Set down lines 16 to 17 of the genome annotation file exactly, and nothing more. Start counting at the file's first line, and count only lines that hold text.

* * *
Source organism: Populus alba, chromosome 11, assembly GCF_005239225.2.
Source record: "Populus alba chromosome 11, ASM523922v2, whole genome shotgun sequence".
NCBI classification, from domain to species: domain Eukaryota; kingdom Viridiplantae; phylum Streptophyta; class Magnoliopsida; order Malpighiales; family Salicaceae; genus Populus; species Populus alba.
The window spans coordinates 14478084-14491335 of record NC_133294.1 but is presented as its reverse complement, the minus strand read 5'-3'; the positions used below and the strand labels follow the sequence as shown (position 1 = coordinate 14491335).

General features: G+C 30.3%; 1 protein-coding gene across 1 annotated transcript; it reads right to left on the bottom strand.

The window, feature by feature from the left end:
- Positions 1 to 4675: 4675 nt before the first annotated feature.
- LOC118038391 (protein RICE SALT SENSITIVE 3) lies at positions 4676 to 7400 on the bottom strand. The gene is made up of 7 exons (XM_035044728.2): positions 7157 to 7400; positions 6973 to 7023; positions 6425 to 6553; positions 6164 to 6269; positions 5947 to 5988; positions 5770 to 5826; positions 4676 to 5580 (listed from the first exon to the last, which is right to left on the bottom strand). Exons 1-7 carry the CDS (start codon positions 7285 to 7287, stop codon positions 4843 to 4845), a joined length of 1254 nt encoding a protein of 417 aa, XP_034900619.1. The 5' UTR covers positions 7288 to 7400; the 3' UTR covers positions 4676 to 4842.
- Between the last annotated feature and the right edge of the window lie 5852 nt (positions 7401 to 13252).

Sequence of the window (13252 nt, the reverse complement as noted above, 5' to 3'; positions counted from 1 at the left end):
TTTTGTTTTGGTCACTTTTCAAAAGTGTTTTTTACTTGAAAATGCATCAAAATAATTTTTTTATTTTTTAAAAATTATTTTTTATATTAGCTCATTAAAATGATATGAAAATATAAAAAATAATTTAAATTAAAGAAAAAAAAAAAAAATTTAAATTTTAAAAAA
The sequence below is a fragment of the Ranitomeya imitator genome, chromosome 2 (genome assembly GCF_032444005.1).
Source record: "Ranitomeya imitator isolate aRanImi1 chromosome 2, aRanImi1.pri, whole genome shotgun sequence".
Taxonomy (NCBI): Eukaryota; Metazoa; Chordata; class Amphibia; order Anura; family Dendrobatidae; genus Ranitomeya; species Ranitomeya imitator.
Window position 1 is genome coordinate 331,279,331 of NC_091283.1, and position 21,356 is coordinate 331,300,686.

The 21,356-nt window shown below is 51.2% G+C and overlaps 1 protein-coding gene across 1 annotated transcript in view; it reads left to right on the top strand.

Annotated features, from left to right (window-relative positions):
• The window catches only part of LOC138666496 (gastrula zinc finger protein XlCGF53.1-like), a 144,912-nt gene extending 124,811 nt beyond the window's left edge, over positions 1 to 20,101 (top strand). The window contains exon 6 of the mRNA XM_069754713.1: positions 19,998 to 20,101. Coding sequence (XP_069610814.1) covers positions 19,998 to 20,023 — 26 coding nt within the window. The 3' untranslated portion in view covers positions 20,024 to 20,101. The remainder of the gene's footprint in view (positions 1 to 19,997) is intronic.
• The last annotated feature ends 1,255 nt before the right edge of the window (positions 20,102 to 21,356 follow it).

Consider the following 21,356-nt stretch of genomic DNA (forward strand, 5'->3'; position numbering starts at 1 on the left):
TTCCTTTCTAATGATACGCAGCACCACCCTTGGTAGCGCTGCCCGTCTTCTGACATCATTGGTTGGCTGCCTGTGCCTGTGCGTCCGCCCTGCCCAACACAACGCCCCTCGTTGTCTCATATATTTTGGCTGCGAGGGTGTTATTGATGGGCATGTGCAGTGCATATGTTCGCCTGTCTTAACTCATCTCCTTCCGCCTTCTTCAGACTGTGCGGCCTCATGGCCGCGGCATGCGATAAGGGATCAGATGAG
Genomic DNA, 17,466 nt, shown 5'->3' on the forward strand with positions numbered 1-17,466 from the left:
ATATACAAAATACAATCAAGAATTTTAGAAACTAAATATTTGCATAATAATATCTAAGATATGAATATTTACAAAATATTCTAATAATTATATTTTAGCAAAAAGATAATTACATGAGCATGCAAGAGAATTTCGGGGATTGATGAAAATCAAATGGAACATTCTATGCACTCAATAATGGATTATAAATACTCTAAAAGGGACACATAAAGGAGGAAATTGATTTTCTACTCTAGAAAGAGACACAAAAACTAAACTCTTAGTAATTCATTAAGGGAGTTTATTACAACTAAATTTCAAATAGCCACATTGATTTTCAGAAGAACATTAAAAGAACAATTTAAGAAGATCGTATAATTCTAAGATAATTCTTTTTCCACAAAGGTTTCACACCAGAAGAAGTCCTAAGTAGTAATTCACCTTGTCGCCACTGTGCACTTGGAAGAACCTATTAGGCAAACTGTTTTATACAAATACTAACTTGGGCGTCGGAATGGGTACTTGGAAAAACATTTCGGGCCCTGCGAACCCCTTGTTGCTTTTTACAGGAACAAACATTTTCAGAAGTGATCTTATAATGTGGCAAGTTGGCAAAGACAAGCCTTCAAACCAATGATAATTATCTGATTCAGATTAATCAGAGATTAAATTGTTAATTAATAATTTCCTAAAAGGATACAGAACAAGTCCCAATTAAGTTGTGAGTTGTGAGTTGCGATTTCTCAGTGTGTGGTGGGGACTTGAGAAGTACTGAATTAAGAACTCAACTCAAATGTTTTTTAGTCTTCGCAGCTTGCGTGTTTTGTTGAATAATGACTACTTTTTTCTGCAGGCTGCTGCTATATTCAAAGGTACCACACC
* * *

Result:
The 21,356-nt window shown below is 51.2% G+C and overlaps 1 protein-coding gene across 1 annotated transcript in view; it reads left to right on the top strand.

Annotated features, from left to right (window-relative positions):